From time immemorial, or at least a half century, downhill skiers have delighted in a tradition whose origin remains shrouded in mystery and speculation. On chairlifts across the continent, the “panty tree” or “bead tree” adorns the slopes and amuses the onlookers as they gracefully fly by overhead.
For those who are not downhill skiers, you may be wondering. The bead tree is typically a located mid-slope on your way up the chairlift and can be host to an assortment of women’s undergarments from bras, panties, and in particular Mardi Gras beads. There may be other items thrown in as well. Anything from ski goggles to mittens might be strung up.
No doubt this tradition started in homage to Mardi Gras and is said to have originated in Colorado at Aspen in the 1950s. Since then, the bead tree has made its way to slopes across the continent, including the Loup Loup Ski Bowl. Well, at least until recently.
The ice storm and high winds that plagued the mountain back in January necessitated falling a number of suspected hazard trees near the chairlift. Unfortunately, this included the beloved bead tree that sparkled in against the white backdrop.
The Loup Loup bead tree happened to be a western larch, so its décor was unencumbered by foliage in the winter. My 10-year-old son in particular was crushed to learn the bead tree had been downed, having brought his own string of beads to toss upon its branches, only to find it no longer standing. No doubt a new bead tree will spring to life in time, it’s just too tempting.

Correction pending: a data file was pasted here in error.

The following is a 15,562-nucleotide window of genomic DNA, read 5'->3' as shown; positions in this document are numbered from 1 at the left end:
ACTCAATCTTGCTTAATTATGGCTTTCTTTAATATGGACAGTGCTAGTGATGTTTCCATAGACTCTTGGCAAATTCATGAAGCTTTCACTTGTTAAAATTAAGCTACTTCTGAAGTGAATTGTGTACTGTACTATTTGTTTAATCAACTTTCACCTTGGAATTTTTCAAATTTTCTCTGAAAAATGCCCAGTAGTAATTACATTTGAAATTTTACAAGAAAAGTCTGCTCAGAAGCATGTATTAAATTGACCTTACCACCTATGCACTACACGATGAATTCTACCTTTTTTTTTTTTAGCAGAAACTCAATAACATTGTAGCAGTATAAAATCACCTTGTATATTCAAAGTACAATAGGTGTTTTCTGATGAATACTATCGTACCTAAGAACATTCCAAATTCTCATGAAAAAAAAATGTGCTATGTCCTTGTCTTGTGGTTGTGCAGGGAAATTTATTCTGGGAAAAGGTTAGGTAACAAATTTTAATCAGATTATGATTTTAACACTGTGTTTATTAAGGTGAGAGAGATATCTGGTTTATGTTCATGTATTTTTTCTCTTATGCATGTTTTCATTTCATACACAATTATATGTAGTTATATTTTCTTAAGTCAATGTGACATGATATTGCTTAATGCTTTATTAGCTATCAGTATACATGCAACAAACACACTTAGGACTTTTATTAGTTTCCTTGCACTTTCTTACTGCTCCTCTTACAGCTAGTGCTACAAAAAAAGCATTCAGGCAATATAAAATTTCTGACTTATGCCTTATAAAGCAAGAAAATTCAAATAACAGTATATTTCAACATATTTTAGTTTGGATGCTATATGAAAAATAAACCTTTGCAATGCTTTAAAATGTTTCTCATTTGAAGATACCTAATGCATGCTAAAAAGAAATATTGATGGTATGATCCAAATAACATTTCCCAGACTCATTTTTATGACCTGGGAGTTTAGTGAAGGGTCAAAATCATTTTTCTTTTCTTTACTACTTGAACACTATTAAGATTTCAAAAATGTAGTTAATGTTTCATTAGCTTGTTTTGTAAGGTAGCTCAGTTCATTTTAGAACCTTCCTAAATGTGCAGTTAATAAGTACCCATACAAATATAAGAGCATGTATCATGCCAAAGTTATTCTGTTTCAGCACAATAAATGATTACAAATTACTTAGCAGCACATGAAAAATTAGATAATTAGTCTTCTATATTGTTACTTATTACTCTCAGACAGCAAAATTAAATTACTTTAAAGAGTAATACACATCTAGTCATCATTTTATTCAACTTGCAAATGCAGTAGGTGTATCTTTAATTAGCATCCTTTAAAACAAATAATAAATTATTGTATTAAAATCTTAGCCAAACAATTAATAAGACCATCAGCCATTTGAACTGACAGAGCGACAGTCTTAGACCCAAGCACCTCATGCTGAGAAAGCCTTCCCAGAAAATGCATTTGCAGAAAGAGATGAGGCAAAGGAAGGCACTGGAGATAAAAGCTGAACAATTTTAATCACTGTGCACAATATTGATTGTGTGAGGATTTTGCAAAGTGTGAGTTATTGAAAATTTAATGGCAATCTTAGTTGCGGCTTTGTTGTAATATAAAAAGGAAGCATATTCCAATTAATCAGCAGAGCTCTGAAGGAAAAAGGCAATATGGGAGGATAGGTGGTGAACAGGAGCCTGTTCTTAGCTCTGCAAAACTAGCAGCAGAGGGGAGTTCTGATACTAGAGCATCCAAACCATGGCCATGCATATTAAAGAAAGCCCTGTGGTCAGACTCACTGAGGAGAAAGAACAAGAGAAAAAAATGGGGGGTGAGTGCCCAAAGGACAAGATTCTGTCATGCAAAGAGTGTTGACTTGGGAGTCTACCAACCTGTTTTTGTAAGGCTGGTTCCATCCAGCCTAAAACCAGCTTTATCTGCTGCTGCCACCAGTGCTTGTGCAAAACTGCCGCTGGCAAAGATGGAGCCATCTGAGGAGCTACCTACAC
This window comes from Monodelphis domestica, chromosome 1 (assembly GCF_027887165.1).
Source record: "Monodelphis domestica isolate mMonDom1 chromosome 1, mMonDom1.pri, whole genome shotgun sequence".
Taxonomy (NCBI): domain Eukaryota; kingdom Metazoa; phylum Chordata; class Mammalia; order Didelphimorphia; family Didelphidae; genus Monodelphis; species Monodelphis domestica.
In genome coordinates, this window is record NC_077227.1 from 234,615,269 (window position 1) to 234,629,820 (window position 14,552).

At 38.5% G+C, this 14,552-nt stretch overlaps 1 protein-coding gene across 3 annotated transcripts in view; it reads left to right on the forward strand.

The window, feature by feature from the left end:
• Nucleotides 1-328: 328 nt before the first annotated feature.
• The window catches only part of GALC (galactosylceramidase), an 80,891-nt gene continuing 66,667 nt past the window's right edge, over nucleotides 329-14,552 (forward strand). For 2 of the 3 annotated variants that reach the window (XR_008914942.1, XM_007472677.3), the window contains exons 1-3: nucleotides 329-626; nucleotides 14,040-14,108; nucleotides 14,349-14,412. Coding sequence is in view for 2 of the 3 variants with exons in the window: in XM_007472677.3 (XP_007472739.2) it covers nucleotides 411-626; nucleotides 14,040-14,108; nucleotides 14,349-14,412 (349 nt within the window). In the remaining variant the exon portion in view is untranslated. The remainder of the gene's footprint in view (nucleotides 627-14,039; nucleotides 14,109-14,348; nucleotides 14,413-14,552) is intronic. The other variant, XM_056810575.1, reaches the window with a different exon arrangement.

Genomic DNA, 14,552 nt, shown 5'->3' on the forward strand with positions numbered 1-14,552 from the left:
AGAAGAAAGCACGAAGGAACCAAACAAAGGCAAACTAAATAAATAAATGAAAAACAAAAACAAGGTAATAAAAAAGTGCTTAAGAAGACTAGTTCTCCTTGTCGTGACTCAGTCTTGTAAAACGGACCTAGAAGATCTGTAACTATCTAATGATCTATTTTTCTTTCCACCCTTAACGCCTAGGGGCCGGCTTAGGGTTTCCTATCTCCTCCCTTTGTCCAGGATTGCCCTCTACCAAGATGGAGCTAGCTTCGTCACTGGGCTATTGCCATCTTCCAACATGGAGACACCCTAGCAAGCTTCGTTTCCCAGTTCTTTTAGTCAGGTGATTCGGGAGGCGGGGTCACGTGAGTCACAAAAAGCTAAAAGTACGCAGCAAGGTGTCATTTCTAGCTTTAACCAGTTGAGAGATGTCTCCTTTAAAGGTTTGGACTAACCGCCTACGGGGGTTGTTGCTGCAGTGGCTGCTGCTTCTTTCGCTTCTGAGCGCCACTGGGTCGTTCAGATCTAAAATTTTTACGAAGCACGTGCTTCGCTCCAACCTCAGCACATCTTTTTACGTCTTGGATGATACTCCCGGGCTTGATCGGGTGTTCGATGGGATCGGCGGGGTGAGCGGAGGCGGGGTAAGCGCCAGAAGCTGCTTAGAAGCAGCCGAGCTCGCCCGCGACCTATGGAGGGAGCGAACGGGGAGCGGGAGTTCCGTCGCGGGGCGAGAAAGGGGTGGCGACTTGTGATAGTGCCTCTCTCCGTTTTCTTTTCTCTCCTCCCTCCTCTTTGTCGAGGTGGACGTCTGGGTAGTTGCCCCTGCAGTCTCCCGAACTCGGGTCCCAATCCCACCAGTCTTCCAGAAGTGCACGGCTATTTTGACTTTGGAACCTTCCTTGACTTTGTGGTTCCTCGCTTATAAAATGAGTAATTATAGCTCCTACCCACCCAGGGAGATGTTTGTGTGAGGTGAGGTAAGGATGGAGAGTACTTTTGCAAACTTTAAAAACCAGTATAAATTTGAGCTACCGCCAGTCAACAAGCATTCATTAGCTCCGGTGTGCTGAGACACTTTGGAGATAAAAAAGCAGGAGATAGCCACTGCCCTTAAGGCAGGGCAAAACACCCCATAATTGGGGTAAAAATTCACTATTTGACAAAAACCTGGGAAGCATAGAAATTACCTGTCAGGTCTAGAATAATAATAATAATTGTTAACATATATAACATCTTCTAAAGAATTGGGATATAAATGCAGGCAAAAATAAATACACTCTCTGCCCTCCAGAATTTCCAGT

Our family recently visited a few other regional ski areas during the mid-winter break and lo and behold, each resort touted its own version of bead trees. One, in particular, took on its own identity as a boot tree, as old ski boots weighted down the branches.
Tossing discarded items into trees has universal appeal and is a hallmark tradition across the world. For instance, shoe tossing has been popularized in running races such as marathons and fun runs or as political statements. Shirts or shoes are often tossed into trees after the race as a badge of accomplishment. It even has a name: shoefiti. The practice commemorates many cultural connotations and is practiced in many contexts from celebration to protest.
Call it what you want, shoefiti, beadfiti, or panty trees are always amusing and bring a sense of whimsical spirit to the skyline.
Speaking of skyline, images of the Northern Lights keep flooding my social media accounts, as locals are posting their sightings. Every time this celestial event is visible in the valley, I run outside to be ruefully disappointed that once again I cannot see them. Perhaps the light pollution here in center of town is too much, perhaps there’s a foothill or house in my way, perhaps I am just unlucky — pointers are welcome on how to actually see them with a naked eye.